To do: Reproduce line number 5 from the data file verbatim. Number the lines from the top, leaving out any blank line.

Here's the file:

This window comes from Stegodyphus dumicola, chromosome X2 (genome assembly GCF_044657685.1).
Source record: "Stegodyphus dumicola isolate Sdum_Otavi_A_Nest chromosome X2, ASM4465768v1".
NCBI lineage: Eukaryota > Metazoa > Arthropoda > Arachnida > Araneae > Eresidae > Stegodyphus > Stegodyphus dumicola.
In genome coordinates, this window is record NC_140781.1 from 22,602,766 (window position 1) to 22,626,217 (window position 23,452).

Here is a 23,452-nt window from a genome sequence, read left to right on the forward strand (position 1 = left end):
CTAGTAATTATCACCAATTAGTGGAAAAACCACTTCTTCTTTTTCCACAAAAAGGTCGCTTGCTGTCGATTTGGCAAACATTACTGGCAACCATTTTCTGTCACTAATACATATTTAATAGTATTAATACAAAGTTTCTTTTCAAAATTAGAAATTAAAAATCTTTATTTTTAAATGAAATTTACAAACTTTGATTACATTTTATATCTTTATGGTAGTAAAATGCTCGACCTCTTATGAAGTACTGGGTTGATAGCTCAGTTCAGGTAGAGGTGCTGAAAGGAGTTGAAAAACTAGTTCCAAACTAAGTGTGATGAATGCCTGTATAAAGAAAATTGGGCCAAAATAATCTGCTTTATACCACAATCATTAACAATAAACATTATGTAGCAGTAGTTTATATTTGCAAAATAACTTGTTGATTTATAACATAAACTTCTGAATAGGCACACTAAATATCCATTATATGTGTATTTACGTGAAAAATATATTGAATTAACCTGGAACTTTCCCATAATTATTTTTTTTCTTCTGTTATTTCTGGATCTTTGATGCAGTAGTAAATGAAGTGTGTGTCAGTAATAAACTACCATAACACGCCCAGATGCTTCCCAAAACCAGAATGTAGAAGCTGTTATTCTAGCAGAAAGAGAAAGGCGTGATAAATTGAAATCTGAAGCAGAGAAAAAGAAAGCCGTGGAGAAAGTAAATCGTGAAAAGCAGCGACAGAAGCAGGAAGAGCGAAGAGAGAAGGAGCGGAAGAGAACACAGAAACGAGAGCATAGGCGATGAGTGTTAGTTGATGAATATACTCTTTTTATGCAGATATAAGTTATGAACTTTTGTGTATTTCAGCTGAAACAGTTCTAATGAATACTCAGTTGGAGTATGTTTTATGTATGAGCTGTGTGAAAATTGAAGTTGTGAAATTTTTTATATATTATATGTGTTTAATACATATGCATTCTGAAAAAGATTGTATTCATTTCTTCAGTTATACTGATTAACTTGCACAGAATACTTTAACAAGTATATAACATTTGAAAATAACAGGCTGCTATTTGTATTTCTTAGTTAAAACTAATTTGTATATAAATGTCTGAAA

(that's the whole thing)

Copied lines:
Here is a 23,452-nt window from a genome sequence, read left to right on the forward strand (position 1 = left end):